Several major annual events that Vancouver marks summertime with won’t be held this year in the same way they have in the past—but Vancouverites will have to stay tuned to find out how they may appear in different forms as they adapt to COVID-19 pandemic measures.
After B.C.’s provincial health officer Dr. Bonnie Henry stated on April 18 that it wouldn’t be possible to hold large public events this year, several organizations announced that their events wouldn’t appear as they have in the past, but could continue on in other forms.
A free, family-friendly fireworks competition, which draws over 1.3 million viewers each year, may be temporarily dimming its lights but is not completely switching things off.
The Vancouver Fireworks Festival Society stated on April 20 that the annual Honda Celebration of Light, which began as the Symphony of Fire in 1990, won’t be held this year. It was originally scheduled to be held over three nights on July 25 and 29, and August 1.
The event features teams from various countries competing in presentations of fireworks choreographed to music and its core purpose, as stated on its website, is to “spark togetherness”.
Yet the society stated that “exploring options for a different type of celebration in 2020” and that an announcement will be made in the near future.
In addition, the Pacific National Exhibition (PNE) issued a statement on April 18 that although the annual PNE Fair and Playland, which has been held for 110 years, may not be held as originally scheduled from August 17 to September 7 this year, it could appear in another form.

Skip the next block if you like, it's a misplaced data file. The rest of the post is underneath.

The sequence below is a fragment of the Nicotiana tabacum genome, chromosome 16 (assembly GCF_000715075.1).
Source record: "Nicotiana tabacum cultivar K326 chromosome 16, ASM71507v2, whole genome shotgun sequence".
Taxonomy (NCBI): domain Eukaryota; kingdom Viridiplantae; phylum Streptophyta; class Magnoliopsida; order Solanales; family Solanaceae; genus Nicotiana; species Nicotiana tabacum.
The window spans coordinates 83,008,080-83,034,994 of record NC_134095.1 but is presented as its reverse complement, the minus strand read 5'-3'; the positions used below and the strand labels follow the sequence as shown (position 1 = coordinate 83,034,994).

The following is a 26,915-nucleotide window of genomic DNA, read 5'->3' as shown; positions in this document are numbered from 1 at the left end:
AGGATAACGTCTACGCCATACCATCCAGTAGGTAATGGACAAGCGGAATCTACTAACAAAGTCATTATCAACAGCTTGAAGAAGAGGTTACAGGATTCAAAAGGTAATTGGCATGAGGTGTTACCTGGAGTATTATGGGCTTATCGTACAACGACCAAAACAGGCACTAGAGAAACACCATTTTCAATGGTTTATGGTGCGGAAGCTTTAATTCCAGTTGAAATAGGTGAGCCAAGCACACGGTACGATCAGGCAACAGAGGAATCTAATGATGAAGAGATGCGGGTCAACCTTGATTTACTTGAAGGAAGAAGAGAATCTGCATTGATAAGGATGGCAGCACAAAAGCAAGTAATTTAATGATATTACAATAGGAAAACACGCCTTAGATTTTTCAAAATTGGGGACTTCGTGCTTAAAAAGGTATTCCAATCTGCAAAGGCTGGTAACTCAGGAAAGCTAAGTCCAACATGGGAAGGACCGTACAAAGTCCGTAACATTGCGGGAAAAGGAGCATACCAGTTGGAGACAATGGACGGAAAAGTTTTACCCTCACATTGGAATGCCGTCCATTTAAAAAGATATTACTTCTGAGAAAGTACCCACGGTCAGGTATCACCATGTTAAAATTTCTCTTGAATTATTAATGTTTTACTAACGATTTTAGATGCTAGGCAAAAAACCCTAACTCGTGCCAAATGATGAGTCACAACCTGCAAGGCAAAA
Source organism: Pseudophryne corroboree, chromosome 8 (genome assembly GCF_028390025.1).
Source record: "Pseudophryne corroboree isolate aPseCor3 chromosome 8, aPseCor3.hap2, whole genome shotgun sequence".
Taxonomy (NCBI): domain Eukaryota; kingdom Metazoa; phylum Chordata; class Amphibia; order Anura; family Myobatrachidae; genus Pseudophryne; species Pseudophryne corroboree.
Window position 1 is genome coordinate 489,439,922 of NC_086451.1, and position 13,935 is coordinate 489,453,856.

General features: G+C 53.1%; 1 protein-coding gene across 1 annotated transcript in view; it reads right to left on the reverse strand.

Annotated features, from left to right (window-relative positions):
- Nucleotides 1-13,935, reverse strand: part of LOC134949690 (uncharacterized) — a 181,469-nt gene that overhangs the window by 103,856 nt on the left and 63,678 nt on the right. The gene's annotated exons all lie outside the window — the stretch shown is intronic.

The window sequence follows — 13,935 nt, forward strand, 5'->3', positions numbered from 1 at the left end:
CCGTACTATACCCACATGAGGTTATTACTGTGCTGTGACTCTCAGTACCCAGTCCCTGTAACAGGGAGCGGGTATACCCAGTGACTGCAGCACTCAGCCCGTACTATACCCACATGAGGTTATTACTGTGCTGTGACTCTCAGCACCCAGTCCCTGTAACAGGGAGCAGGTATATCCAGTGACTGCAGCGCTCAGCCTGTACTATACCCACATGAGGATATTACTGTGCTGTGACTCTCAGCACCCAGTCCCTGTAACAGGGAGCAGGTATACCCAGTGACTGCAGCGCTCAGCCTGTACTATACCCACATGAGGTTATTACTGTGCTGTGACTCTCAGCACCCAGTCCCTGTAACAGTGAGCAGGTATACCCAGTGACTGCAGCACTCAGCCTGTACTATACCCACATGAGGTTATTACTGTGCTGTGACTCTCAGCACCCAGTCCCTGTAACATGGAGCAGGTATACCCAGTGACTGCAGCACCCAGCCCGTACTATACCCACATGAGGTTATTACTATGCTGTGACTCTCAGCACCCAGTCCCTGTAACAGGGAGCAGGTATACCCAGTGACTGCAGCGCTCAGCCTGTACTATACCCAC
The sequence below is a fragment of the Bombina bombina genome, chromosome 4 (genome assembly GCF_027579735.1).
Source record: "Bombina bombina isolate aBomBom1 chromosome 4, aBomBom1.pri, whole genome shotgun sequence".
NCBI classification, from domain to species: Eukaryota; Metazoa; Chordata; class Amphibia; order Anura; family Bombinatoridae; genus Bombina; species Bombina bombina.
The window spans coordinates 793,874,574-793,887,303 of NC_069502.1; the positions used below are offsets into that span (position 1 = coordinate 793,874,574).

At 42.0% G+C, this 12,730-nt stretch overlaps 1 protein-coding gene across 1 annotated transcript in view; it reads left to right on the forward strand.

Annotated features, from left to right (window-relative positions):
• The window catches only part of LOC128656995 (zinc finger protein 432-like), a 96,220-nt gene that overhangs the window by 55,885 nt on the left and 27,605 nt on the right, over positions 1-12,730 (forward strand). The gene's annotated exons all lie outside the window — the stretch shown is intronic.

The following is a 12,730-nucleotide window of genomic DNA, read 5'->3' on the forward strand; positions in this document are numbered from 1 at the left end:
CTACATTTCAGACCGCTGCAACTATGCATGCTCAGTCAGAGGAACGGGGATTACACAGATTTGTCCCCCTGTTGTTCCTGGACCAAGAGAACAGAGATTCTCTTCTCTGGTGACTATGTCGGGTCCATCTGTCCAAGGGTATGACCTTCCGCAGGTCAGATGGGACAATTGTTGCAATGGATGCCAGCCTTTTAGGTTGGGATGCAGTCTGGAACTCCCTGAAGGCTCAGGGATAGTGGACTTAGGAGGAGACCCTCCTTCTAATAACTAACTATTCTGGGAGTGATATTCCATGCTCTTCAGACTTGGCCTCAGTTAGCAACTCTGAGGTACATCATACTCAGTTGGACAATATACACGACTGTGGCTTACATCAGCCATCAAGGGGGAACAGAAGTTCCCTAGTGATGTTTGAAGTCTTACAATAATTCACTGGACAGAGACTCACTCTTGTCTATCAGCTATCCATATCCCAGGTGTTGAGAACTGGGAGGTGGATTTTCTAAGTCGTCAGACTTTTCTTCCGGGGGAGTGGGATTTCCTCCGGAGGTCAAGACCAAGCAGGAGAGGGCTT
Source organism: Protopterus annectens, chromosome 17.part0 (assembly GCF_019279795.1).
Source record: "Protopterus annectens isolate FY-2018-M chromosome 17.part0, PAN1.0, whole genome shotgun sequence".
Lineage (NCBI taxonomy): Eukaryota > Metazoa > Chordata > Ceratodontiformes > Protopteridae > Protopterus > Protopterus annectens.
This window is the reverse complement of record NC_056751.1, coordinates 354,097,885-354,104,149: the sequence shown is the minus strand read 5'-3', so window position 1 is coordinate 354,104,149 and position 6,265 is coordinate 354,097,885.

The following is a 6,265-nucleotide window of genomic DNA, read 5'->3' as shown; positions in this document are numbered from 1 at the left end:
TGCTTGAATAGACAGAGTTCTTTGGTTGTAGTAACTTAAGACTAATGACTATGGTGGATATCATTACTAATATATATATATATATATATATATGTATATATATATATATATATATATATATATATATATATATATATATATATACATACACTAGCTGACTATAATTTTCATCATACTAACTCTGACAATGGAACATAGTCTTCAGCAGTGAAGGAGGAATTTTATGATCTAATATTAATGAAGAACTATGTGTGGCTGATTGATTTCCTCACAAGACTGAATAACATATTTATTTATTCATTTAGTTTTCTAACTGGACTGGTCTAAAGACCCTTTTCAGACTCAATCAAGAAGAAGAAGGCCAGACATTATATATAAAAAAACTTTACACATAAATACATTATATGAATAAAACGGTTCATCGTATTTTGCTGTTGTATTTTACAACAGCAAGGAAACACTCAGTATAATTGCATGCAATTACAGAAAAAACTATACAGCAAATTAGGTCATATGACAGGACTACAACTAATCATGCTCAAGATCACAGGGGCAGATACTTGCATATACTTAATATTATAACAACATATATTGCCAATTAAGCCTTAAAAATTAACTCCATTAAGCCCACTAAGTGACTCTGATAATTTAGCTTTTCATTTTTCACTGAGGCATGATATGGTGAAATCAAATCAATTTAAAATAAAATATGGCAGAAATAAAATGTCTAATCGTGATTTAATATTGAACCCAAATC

“We continue to monitor progress and work with government officials and, when the time is right, we will be ready to welcome the province back in ways that makes sense for all our health and safety,” the organization stated.
The PNE stated that the summer months are financially vital for them and that they are also “deeply concerned about the thousands of our youth, staff, vendors and partners that depend on us each summer to pay their way through school and to support their families and businesses each year”.
However, the organization points out that the PNE has survived numerous historical challenges.
“The PNE succeeded through impacts of two wars, a great depression and the economic recession in early 2000s,” the statement reads. “We were the site where British Columbia came together to wrap our arms around each other in celebration following both world wars.”
Nonetheless, the PNE team stated that they are working towards presenting an adjusted version of the fair.
“The events may be smaller, and protocols may be different, but we have a few bright ideas up our sleeve for when the time is right,” the organization stated.
Similarly, the Vancouver Pride Society (VPS) also stated on April 18 that while its annual Pride parade held to celebrate LGBT people and communities won’t be held but festivities will continue to be held through other means that will ensure health measures can be implemented.
As VPS executive director Andrea Arnot aptly stated, “Pride can’t be cancelled.”